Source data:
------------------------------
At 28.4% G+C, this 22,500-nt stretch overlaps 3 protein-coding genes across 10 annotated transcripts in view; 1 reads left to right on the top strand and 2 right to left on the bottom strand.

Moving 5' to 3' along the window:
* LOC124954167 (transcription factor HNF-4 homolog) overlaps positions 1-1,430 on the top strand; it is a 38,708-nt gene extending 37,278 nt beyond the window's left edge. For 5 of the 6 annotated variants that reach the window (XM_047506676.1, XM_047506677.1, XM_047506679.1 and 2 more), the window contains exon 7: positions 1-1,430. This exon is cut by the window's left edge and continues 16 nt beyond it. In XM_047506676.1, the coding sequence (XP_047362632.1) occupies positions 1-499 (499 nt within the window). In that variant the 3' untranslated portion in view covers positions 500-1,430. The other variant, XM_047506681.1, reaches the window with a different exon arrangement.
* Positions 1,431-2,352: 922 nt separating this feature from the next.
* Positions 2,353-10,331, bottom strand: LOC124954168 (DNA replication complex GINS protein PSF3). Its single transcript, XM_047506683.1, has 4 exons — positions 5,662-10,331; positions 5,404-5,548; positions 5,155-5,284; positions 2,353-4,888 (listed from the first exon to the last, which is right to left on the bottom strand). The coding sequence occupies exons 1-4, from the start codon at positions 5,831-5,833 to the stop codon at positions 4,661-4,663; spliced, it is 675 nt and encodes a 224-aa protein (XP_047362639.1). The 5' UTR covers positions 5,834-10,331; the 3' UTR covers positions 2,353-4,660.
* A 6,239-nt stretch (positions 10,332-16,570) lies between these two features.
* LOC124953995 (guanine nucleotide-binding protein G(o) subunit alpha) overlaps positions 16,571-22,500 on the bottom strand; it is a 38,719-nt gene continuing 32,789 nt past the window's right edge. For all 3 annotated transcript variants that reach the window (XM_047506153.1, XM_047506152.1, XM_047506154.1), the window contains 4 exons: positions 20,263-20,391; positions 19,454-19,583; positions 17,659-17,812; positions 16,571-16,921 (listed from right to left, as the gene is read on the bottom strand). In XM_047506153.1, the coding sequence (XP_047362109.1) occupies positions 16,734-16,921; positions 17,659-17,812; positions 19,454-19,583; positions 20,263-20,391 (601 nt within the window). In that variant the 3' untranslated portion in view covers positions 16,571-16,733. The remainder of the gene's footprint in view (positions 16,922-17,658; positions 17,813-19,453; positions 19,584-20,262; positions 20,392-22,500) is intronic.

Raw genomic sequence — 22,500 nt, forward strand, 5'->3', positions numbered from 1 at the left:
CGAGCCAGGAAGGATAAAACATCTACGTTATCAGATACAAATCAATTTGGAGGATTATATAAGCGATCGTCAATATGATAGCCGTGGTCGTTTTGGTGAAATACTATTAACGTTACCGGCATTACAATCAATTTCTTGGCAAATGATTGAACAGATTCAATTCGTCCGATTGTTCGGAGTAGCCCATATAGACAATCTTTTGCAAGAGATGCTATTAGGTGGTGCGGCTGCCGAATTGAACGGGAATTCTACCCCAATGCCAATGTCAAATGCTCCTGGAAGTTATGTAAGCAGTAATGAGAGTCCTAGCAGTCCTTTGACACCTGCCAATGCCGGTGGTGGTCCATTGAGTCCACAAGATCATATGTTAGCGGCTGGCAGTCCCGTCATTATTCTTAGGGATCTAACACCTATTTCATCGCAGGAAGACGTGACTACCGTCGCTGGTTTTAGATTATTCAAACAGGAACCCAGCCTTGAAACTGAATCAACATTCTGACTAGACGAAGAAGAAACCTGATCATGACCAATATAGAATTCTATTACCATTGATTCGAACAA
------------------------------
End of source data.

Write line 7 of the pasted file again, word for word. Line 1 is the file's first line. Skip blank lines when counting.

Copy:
* LOC124953995 (guanine nucleotide-binding protein G(o) subunit alpha) overlaps positions 16,571-22,500 on the bottom strand; it is a 38,719-nt gene continuing 32,789 nt past the window's right edge. For all 3 annotated transcript variants that reach the window (XM_047506153.1, XM_047506152.1, XM_047506154.1), the window contains 4 exons: positions 20,263-20,391; positions 19,454-19,583; positions 17,659-17,812; positions 16,571-16,921 (listed from right to left, as the gene is read on the bottom strand). In XM_047506153.1, the coding sequence (XP_047362109.1) occupies positions 16,734-16,921; positions 17,659-17,812; positions 19,454-19,583; positions 20,263-20,391 (601 nt within the window). In that variant the 3' untranslated portion in view covers positions 16,571-16,733. The remainder of the gene's footprint in view (positions 16,922-17,658; positions 17,813-19,453; positions 19,584-20,262; positions 20,392-22,500) is intronic.